How do courts analyze an Alberta shareholder Oppression Case?
The case of Haack v Secure Energy (Drilling Services) Inc, 2021 ABQB 82 had a good discussion of what courts look for in Shareholder oppression cases. The Court said at 519:
 Sections 241 and 242(2) of the Business Corporations Act (Alberta) grant this Court jurisdiction to make “any order it thinks fit” where it has been shown that conduct by a corporation or its directors was oppressive or unfairly prejudicial to, or unfairly disregarded the interests of, its shareholders.  The Supreme Court of Canada directs the Court exercising that jurisdiction to consider, first, whether the directors or corporation have violated the reasonable expectations of a shareholder and, second, whether the conduct that did so was oppressive or unfairly prejudicial to, or unfairly disregarded the interests of, the shareholder: BCE Inc. v 1976 Debentureholders, 2008 SCC 69 at para 68; Wilson v Alharayeri, 2017 SCC 39 at para 24.  To establish his claim Mr. Haack must show “wrongful conduct, causation and compensable injury”: BCE Inc. v 1976 Debentureholders, 2008 SCC 69 at para 90. There must be a causal connection between the impugned conduct and the outcome suffered by the shareholder: Clarke v Rossburger, 2001 ABCA 225 at para 6.  The decision about whether oppression has occurred is fact-specific and discretionary; while the parties provided case law in support of their position, the cases “are only illustrations and this Court must do its own analysis to determine whether oppression, unfair prejudice or unfair disregarding has occurred”: McGovern-Burke v Martineau, 2016 ABQB 514 at para 56; Toor v 1176520 Alberta Ltd., 2019 ABCA 334 at para 28.  To identify the reasonable expectations of the shareholder, the Court should consider: “general commercial practice; the nature of the corporation; the relationship between the parties; past practice; steps the claimant could have taken to protect itself; representations and agreements; and the fair resolution of conflicting interests between corporate stakeholders:” BCE Inc. v 1976 Debentureholders, 2008 SCC 69 at para 72.  The inquiry is “objective and contextual” and depends on “the facts of the specific case, the relationships at issue, and the entire context, including the fact that there may be conflicting claims and expectations”. Having said that, a shareholder’s reasonable expectations always include both “fair treatment” and that a director will act in the best interests of the corporation: BCE Inc. v 1976 Debentureholders, 2008 SCC 69 at paras 62, 64, and 66.  Numerous cases have held that the obligations imposed by a shareholders’ agreement will be considered part of a shareholder’s reasonable expectations: BCE Inc. v 1976 Debentureholders, 2008 SCC 69 at para 79; McGovern-Burke v Martineau, 2016 ABQB 514 at para 66; Linamar Corporation v Wescast Industries Inc. 2004 CanLII 18045 (ONSC) at para 5-6; Main v Declan Group Inc., 1999 CanLII 14946 (ONSC) at paras 42and 50.  The second part of the test focuses on the nature of the conduct. Oppressive conduct is that which is coercive and abusive, and suggestive of bad faith. Unfair prejudice is less culpable conduct, but which has unfair consequences. Unfair disregard means that the actor ignored an interest, treating it as of no importance, contrary to the shareholder’s reasonable expectations: BCE Inc. v 1976 Debentureholders, 2008 SCC 69 at para 67; McGovern-Burke v Martineau, 2016 ABQB 514 at para 60.  The focus is on the conduct, not on the actor’s motives. A bad motive may “point to oppression, unfair prejudice or unfair disregarding”, but it is not the focus of the inquiry McGovern-Burke v Martineau, 2016 ABQB 514 at para 58; Munter v Gilchrist, 2020 ABQB 595 at para 32.  A bad faith breach of a unanimous shareholders agreement will generally be viewed as oppressive: Linamar v Wescast Industries Inc., 2004 CanLII 18045 (ONSC) at para 6; Main v Declan Group Inc., 1999 CanLII 14946 at para 50.  Further, while wrongful dismissal cannot in and of itself ground a claim for oppression, the circumstances in which a party has been terminated may be considered if it forms part of a pattern of oppression, such as “where there is a close connection between an employment contract and a shareholders’ agreement”: Mack v Universal Dental Laboratories Ltd., 2020 ABQB 738 at para 161; Dalmac Oilfield Services Inc (Re), 2020 ABQB 752 at para 35; Dubois v Milne, 2020 BCCA 216 at para 135.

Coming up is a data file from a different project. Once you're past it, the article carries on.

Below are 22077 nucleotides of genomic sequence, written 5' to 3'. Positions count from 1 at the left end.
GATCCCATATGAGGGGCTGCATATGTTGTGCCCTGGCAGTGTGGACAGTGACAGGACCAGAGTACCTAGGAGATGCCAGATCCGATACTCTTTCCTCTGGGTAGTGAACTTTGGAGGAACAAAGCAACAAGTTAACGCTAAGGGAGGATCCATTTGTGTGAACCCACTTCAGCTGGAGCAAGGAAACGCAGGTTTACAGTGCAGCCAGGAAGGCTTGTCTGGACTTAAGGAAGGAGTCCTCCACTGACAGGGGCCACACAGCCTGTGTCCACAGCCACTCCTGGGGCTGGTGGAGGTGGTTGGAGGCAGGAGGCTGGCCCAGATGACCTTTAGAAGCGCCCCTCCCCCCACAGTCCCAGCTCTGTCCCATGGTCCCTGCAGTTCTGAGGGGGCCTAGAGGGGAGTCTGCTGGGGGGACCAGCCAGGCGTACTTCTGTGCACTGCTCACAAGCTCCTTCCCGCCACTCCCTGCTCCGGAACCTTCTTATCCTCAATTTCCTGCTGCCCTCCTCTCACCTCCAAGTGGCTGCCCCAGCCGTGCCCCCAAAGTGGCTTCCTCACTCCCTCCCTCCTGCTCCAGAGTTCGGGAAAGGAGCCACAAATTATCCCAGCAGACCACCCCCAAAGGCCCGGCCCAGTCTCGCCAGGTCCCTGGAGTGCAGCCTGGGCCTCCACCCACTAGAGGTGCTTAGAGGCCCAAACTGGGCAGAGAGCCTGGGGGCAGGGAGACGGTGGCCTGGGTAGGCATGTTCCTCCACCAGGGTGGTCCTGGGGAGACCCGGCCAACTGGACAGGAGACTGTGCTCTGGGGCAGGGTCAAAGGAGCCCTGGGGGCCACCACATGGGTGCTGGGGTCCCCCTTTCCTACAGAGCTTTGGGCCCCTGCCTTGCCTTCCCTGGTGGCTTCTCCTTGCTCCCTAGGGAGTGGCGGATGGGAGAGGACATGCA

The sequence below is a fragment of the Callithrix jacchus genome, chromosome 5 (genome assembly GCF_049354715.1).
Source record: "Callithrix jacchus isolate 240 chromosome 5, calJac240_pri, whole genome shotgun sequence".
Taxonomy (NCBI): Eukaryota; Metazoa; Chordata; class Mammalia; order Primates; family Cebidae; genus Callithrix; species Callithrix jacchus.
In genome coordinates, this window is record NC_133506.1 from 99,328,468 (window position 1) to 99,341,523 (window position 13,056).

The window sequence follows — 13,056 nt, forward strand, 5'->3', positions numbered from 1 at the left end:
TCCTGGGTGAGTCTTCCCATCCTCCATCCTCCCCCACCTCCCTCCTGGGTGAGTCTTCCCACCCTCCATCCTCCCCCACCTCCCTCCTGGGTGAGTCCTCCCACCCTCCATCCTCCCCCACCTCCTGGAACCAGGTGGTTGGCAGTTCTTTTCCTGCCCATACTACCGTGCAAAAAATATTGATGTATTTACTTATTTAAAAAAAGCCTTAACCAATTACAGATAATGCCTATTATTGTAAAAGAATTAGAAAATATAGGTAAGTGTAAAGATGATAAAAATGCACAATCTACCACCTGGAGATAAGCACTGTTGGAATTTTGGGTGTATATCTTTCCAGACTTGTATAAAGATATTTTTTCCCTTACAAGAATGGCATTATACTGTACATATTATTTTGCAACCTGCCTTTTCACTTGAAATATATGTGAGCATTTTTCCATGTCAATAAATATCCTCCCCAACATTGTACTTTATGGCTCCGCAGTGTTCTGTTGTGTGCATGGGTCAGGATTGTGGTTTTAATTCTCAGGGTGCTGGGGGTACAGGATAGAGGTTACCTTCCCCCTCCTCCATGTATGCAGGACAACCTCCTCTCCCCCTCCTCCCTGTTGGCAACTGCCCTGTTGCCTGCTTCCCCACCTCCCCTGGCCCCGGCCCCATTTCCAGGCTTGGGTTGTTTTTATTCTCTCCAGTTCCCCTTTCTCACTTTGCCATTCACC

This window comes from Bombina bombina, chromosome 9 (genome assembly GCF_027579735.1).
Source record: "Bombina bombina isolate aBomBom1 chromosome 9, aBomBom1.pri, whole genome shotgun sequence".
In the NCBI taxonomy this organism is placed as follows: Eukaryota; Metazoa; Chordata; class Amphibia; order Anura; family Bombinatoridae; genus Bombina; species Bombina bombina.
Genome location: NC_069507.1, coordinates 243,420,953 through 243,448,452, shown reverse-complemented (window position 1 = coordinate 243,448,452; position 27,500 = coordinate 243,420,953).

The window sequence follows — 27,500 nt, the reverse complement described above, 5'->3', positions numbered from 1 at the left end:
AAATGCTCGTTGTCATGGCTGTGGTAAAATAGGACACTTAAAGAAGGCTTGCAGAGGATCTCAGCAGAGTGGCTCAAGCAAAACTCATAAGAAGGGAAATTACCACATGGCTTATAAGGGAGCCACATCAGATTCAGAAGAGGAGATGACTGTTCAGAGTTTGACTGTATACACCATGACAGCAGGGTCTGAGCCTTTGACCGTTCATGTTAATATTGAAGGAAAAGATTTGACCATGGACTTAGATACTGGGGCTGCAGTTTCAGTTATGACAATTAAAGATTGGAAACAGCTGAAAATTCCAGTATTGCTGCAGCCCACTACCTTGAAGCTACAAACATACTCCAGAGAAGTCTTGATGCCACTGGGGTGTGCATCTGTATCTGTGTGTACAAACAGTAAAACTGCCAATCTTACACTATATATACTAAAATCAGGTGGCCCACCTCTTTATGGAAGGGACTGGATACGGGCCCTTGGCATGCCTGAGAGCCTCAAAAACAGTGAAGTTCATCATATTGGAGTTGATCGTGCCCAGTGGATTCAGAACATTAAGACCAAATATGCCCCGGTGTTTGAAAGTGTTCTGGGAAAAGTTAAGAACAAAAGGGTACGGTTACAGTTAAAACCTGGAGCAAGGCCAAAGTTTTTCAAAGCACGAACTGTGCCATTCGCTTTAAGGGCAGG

The analysis the courts use for shareholder oppression is very context dependent. If you feel your shareholder interests have been oppressed, please feel free to contact us.
The information contained in this article is not legal advice. No solicitor client relationship is formed through this article. The reader is encouraged to retain counsel for advice in these matters.